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Aon Retirement and Investment Blog

Weekly Update - 08 October 2018 (UK/Europe)


  • Global equity markets fell over the week with all the regions posting negative returns both in local currency and sterling terms. The MSCI AC World Index fell 1.5% in local currency terms and 2.1% in sterling terms. Rising bond yields weighed on equity returns as US treasury yields rose to their highest level since 2011 on the back of strong US economic data. Developed North America fell the least both in local currency and sterling terms at -1.0% and -1.3% respectively. All Country Pacific ex Japan fell the most both in local currency and sterling terms at -3.7% and -5.0% respectively.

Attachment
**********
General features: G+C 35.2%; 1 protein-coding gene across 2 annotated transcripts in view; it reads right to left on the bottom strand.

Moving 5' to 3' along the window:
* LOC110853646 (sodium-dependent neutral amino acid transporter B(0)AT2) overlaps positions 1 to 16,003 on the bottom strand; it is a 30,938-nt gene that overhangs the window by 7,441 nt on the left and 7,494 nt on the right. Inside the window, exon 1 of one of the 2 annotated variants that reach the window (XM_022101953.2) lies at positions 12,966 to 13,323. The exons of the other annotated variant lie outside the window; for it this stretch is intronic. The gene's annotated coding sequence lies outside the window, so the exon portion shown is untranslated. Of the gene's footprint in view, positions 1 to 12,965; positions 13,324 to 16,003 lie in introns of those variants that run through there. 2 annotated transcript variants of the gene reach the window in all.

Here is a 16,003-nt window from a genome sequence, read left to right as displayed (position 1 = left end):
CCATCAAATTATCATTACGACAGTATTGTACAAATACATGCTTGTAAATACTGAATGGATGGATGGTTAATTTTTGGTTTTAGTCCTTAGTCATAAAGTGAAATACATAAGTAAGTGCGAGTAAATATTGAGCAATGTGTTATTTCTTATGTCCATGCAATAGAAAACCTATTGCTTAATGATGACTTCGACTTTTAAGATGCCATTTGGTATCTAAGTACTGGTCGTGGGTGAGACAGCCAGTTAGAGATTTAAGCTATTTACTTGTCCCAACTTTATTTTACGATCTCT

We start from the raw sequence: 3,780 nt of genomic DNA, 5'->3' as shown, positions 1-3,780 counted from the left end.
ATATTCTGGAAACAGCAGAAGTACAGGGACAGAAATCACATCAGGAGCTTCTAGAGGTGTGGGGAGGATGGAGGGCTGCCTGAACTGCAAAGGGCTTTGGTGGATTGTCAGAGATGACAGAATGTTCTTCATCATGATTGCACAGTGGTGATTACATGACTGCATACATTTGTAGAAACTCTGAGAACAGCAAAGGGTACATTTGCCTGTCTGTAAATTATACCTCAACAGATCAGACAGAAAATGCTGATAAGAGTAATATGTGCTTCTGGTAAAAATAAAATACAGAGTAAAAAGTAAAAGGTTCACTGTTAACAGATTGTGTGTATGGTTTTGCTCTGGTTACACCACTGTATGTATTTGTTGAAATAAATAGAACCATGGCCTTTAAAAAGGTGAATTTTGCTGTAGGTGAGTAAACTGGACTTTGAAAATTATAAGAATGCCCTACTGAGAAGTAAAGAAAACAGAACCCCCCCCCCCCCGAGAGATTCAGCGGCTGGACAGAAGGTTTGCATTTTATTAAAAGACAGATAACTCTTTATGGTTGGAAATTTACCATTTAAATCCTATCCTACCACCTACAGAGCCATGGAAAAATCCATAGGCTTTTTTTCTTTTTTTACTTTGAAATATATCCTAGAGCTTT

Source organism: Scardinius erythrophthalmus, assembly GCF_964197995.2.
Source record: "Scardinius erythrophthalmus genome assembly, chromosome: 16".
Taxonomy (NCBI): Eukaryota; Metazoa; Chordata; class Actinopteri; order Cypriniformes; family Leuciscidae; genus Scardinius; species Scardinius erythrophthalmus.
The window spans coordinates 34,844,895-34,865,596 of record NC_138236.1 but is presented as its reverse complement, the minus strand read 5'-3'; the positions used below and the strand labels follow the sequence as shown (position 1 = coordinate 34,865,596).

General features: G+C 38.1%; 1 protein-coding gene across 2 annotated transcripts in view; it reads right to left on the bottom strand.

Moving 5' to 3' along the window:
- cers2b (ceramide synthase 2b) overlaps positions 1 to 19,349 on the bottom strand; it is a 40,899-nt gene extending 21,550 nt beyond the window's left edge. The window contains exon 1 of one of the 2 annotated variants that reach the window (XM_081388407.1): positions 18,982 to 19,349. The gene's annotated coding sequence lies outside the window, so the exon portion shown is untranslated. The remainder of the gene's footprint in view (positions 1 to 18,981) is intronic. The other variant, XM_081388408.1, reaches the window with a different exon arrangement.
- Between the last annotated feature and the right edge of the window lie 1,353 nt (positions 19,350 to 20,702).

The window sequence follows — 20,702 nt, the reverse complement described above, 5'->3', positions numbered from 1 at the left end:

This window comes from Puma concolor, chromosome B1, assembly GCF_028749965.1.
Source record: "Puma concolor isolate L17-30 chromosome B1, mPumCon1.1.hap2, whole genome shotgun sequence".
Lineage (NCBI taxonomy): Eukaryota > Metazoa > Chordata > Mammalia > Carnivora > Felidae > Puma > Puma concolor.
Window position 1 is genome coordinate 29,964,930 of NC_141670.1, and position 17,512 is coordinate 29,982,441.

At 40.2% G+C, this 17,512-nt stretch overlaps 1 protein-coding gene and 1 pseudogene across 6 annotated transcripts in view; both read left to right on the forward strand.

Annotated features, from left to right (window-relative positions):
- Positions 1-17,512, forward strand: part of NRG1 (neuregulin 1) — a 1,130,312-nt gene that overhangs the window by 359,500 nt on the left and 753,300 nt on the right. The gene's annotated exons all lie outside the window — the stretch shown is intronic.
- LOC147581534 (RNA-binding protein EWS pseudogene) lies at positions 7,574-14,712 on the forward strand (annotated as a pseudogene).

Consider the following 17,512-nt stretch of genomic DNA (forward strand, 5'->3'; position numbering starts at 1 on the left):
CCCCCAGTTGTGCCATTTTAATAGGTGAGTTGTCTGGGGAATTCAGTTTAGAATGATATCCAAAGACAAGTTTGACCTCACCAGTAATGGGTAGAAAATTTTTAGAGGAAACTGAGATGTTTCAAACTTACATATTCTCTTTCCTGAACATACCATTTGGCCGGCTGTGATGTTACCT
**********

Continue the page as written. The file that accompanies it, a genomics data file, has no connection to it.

• Globally, bond yields rose over the week following US treasury yields higher. UK gilt yields rose across all maturities over the week, with the 10-year UK gilt yield rising by 13bps to 1.69% and the 20-year UK gilt yield rising by 12bps to 2.00%. 10-year US treasury yields rose by 18bps to 3.23%, touching its highest level in seven years, in a week in which the US ISM non-manufacturing index touched a 10 year high and the unemployment rate touched its lowest level since 1969 at 3.7%. In Europe, both the German bund and French government bond yields followed treasury yields higher, rising by 8bps each to 0.55% and 0.89% respectively.